August 11- August 17, 2013
Market is steady to just a little lower. Overall, we are seeing good quality on inbound.
Romaine and leaf markets are steady to lower. Overall quality has been good. We are seeing minor fringe burn on some romaine.
Broccoli market is much higher, and supplies are very tight.
Cauliflower market is strong with very light supplies.
Market has remained steady out of Mexico with good quality.
Market remains steady on both California and Eastern celery. Quality has been very good.
Quality is fair to good with most lots showing some minor bruising on inbound. Also reports of the occasional moldy berry. Market is steady to up a few dollars.
Market on old crop#2 will end this week. New crop #2’s expected to be much higher. This will be a very tight market for the next 3 weeks. As far as counts go we will see some old crop around yet for at least a week or so then switch to new crop which will also be higher in cost.
Market on onions has remained steady for this week.
The domestic lemon market has moved up a few dollars and supplies are very short. We are getting pro-rated and having orders pushed back for days. We hope to have our first arrival of Chilean lemons arrive on 8/12. The orange market is steady with good quality.
Market on cucumbers has stayed strong for the most part. Supplies expected to improve out of New Jersey.
Market on peppers is much stronger with limited supplies in New Jersey and Michigan. Quality has been good.
Tomato market is steady at higher levels on rounds with light supplies. Romas are steady with good quality. Both Cherries and Grape tomatoes are stronger. Quality has been very good.
Feature of the Week
This week Primo is featuring Swiss Chard! Swiss chard, along with kale, mustard greens and collard greens, is one of several leafy green vegetables often referred to as “greens”. It is a tall leafy green vegetable with a thick, crunchy stalk that comes in white, red or yellow with wide fan-like green leaves.
Chard belongs to the same family as beets and spinach and shares a similar taste profile: it has the bitterness of beet greens and the slightly salty flavor of spinach leaves. Both the leaves and stalk of chard are edible, although the stems vary in texture with the white ones being the most tender.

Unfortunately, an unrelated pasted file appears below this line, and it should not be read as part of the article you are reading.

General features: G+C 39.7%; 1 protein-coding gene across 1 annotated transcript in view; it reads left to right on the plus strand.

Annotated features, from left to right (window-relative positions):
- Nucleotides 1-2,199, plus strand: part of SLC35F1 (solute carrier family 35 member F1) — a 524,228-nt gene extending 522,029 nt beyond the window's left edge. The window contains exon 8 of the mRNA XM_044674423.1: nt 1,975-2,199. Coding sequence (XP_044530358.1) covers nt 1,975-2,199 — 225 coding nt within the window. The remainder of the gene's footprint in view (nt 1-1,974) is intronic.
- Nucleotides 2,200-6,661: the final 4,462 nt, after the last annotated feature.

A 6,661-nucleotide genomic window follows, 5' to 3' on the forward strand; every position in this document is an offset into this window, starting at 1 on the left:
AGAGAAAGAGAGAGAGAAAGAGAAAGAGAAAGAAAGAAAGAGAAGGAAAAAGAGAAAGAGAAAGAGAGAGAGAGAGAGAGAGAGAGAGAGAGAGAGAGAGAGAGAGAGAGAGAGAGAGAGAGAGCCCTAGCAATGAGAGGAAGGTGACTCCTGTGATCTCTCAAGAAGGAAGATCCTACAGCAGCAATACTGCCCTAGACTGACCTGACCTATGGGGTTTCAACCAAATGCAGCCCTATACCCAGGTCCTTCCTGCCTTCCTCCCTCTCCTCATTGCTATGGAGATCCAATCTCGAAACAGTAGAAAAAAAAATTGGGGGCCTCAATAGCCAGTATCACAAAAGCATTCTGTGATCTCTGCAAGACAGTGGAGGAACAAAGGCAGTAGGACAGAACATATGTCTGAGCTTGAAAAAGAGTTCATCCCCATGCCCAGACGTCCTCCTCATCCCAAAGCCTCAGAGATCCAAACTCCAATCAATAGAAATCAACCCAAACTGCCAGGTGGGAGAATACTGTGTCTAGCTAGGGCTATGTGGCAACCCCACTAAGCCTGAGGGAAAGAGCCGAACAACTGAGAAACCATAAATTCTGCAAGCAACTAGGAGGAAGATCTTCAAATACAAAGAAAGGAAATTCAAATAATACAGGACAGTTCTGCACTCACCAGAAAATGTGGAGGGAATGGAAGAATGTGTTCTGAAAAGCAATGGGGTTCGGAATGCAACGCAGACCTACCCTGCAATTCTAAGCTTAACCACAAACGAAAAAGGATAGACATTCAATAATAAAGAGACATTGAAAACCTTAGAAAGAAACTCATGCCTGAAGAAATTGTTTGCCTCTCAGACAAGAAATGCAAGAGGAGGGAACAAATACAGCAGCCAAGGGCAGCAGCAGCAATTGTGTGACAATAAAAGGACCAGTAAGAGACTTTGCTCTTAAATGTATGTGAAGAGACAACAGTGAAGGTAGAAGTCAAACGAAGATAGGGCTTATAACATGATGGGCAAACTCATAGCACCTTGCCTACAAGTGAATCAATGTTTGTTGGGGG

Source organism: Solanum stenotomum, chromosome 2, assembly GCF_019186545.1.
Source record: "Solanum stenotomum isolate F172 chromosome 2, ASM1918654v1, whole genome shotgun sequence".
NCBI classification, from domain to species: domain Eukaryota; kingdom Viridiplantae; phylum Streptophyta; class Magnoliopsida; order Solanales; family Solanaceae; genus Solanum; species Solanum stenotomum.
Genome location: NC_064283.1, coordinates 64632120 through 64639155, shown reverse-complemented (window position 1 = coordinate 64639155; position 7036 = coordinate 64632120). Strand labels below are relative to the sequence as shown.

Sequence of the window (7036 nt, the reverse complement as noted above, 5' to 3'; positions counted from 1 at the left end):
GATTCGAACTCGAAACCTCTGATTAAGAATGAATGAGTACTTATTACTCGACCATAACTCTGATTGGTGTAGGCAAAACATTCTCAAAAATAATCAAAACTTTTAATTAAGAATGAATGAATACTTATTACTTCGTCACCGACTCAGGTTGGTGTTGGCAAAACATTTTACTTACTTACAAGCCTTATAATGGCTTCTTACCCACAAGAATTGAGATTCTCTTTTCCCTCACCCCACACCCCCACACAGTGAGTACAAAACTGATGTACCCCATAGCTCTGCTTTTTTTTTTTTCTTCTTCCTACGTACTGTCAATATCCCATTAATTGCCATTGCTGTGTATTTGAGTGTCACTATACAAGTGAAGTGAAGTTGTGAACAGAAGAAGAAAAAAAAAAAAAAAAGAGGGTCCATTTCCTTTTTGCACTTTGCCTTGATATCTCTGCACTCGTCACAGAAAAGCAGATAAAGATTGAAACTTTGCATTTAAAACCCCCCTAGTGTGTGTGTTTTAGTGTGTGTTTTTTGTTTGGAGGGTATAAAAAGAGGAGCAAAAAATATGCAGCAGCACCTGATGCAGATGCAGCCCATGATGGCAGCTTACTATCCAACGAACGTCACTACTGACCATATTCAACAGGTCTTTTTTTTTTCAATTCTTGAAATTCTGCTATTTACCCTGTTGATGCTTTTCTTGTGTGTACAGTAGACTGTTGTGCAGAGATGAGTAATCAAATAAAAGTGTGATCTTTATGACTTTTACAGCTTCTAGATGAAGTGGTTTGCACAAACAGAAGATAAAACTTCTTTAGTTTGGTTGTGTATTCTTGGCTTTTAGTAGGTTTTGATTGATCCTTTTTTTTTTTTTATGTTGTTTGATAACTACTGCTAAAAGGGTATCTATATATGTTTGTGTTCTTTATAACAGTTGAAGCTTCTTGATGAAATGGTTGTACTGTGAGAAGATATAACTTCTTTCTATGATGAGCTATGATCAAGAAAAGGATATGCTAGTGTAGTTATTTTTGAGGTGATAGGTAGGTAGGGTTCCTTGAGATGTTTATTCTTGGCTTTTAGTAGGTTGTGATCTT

Recipe of the Week
Bacon & Swiss Chard Pizza
1 pound linguine
12 ounces bacon, cut crosswise into 1/2-inch slices
1 very large red onion, halved, sliced (about 6 cups)
2 large bunches Swiss chard, stemmed, chopped (about 12 cups)
1 tablespoon balsamic vinegar
3 tablespoons extra-virgin olive oil
2/3 cup grated Parmesan cheese
Cook linguine in large pot of boiling salted water until tender but still firm to bite, stirring occasionally. Drain, reserving 1 cup pasta cooking liquid.
Meanwhile, cook bacon in heavy large pot over medium heat until beginning to crisp, about 10 minutes. Transfer to paper towels to drain. Drain all but 2 tablespoons bacon drippings from skillet. Add onion and saute over medium-high heat until softened, about 7 minutes.
Add Swiss chard and sprinkle with salt and pepper. Add pasta cooking liquid to skillet. Toss until chard is wilted and tender, about 4 minutes. Sprinkle vinegar over; cook 1 minute.
Add linguine and oil to sauce in pot and toss to coat. Transfer to large bowl. Sprinkle with bacon and cheese. Season to taste with salt and pepper.
Fun Facts of the Week
Swiss chard isn’t native to Switzerland, but the Swiss botanist Koch determined the scientific name of this plant in the 19th century and since then, its name has honored his homeland.
The actual homeland of chard lies further south, in the Mediterranean region, and in fact, the Greek philosopher, Aristotle wrote about chard in the fourth century B.C.
Swiss chard has excellent concentrations of vitamin K, vitamin A, vitamin C, magnesium, manganese, potassium, iron, vitamin E, and dietary fiber. Swiss chard also emerges as a very good or good source of copper, calcium, vitamin B2, vitamin B6, protein, phosphorus, vitamin B1, zinc, folate, biotin, niacin and pantothenic acid.